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Keywords: Entertainment

There are more than 200 results, only the first 200 are displayed here.

  • AUSTRALIA

    When victory for the silent is defeat for the silenced

    • Anthony N Castle
    • 18 May 2022
    5 Comments

    I was invited to a party the night of the 2019 election. The night’s entertainment was invite-only, with long tables of bread and wine, and I stepped back from the sounds of celebration to hear the political coverage on my phone. Standing at the far window, I looked up to see people in the night below, out in the dark, silent. Behind me a party guest shouted over the noise ‘what happened?’ I looked away from those outside and answered: a loss.

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  • INTERNATIONAL

    Elon Musk’s Twitter bid exposes ‘financially strange’ media ecosystem

    • David James
    • 19 April 2022
    1 Comment

    Elon Musk’s proposed hostile takeover of Twitter will be a fascinating battle that will have consequences far beyond the stock market. It is exposing just how financially strange social media and conventional media have become. 

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  • ARTS AND CULTURE

    Is resurrection the ‘theme’ of 2022?

    • Natasha Moore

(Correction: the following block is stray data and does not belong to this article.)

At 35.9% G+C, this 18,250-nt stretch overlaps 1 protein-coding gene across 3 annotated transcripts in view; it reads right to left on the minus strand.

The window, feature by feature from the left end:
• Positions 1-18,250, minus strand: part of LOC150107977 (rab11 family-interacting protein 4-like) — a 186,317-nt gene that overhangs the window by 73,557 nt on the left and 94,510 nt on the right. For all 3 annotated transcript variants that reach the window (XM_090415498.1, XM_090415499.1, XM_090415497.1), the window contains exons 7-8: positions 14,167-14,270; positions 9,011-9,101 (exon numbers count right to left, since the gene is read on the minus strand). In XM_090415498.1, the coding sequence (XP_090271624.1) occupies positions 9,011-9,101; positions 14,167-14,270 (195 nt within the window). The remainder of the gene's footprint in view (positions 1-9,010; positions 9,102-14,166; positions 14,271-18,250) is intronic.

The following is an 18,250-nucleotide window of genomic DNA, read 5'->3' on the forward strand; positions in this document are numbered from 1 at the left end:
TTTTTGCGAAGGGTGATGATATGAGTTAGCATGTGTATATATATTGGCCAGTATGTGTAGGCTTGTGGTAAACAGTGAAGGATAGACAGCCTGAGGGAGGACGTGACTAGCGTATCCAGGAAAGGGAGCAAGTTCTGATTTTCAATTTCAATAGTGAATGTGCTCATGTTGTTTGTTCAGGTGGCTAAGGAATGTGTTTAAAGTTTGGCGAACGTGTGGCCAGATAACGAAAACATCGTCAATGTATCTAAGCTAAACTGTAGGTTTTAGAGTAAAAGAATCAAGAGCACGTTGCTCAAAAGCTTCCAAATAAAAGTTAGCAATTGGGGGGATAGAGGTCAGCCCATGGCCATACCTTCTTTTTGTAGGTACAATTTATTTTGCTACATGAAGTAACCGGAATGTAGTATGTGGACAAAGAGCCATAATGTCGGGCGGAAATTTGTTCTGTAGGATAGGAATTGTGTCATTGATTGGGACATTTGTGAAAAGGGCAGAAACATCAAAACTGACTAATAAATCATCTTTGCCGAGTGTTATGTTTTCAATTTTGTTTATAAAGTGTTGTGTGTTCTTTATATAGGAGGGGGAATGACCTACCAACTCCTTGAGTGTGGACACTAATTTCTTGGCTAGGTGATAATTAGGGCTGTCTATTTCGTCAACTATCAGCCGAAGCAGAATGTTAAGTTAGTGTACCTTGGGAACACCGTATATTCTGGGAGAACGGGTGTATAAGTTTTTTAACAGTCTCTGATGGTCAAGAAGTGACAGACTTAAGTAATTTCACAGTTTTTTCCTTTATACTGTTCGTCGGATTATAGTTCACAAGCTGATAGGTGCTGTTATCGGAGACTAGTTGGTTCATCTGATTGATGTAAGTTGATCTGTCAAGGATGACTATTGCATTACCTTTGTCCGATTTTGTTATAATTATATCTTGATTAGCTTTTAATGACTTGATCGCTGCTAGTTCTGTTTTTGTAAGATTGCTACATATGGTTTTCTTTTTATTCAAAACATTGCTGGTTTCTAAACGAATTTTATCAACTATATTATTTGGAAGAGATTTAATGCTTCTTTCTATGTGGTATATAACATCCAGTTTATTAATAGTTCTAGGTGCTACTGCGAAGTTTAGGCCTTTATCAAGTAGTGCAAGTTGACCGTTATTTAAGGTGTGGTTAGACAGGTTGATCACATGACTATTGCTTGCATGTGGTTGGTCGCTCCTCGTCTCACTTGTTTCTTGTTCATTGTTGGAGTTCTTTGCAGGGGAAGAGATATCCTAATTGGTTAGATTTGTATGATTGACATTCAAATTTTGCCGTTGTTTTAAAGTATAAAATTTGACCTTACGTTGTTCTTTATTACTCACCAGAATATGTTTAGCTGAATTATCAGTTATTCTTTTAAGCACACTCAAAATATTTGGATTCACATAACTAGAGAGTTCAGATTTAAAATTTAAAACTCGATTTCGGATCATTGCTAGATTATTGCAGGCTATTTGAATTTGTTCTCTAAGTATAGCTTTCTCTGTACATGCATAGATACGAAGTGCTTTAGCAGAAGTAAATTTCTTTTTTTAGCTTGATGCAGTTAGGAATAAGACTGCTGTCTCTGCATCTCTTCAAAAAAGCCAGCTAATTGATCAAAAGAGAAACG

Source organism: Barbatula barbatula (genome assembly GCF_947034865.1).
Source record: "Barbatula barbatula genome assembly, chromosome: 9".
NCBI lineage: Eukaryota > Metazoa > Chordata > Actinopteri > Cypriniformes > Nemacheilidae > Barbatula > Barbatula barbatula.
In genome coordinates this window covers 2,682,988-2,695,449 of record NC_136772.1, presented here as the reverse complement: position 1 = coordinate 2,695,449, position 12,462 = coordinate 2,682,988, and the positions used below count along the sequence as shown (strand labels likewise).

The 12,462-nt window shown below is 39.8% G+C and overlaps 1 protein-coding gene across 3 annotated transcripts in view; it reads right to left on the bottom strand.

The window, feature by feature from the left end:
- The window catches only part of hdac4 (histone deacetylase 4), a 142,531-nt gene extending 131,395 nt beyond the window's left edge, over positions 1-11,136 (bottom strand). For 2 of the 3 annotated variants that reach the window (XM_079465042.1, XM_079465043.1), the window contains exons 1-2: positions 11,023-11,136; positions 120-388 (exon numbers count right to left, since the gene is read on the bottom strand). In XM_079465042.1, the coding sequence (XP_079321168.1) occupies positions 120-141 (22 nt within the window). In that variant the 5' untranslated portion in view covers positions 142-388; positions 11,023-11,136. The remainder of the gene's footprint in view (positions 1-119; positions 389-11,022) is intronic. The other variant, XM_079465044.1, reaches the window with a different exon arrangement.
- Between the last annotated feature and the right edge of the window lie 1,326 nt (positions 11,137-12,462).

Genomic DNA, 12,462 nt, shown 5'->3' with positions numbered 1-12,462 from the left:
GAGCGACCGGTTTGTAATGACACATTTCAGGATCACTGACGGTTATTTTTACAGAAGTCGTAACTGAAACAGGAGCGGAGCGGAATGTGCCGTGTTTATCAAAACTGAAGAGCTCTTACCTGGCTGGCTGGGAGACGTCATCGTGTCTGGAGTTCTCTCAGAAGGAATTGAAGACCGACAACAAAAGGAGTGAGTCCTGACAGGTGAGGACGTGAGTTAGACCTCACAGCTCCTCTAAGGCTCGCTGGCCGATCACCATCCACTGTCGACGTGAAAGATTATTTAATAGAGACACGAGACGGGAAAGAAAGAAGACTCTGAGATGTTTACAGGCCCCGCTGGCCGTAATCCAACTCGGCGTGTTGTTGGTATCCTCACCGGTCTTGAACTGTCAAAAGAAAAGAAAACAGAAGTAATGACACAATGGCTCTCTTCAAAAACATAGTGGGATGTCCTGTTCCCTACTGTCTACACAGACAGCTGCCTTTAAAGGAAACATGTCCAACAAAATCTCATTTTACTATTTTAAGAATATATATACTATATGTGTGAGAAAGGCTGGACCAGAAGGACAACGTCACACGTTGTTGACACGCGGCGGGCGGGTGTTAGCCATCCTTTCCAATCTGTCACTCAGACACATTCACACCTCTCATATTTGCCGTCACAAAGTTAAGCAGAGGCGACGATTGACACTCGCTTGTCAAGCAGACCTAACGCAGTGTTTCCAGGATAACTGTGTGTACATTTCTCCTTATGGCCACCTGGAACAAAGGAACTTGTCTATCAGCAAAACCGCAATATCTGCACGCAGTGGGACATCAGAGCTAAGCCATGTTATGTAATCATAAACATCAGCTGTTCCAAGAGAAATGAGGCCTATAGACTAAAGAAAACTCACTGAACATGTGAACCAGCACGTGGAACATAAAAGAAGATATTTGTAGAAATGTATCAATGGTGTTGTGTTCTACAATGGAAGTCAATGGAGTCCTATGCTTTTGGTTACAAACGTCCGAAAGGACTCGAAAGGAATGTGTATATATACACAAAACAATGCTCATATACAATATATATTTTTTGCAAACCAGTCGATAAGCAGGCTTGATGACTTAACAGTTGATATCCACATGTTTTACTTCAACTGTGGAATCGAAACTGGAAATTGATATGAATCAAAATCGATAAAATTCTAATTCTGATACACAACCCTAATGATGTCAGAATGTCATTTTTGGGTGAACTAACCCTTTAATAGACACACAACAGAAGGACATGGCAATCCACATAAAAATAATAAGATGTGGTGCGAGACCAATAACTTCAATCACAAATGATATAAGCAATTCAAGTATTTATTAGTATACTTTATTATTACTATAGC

• 14 April 2022
    1 Comment

    Is resurrection the ‘theme’ of 2022? Politicians want to resurrect the fortunes of CBD cafes, film studios are resurrecting old movie franchises, and we’re all doing our best to revive flagging spirits after two years (at least?) of bad news. And here we are at Easter weekend, the resurrection story: Jesus crucified and buried on Good Friday, raised from the dead come Easter Sunday. 

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  • AUSTRALIA

    Shane Warne’s limelight

    • Binoy Kampmark
    • 07 March 2022
    4 Comments

    It was once said of T. E. Lawrence that he had a tendency to back into the limelight. With the late Shane Warne, arguably the finest slow bowler cricket has ever produced, it edged towards him. His debut appearance against India in the 1991-2 home series in Australia was not auspicious. Paunchy, exuding a vernacular Australian coarseness, and initially wayward, he received an object lesson from India’s Ravi Shastri and the youthful Sachin Tendulkar at the Sydney Cricket Ground. But there were already those incipient signs: the slovenly look, the ear piercings, the peroxide hair.

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  • ARTS AND CULTURE

    Broken: A profound study of Christianity and the priesthood

    • Paul Mitchell
    • 09 December 2021
    5 Comments

    Broken first aired on BBC1 in England in 2017. Four years to make it to Australia, but it was worth it. The series is a profound and powerful study of Christianity and what priesthood means, whether for the man holding up the bread at the altar, or that ‘priesthood of all believers’ to which Christianity’s adherents are said to belong.  

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  • ARTS AND CULTURE

    Standing room only

    • Brian Matthews
    • 30 November 2021
    1 Comment

    The time: Queen’s Birthday Monday 1992. The place: outside the Great Southern Stand of the MCG. The occasion: St Kilda versus Collingwood. One word, belonging to the world we all now live in, brings the scene vividly back to me … because the gathering throng is clearly going to be huge — much bigger than forecast — and because one section of the G, at least as I remember it, is closed off for some local temporary reason, a very large crowd will require more than routine management.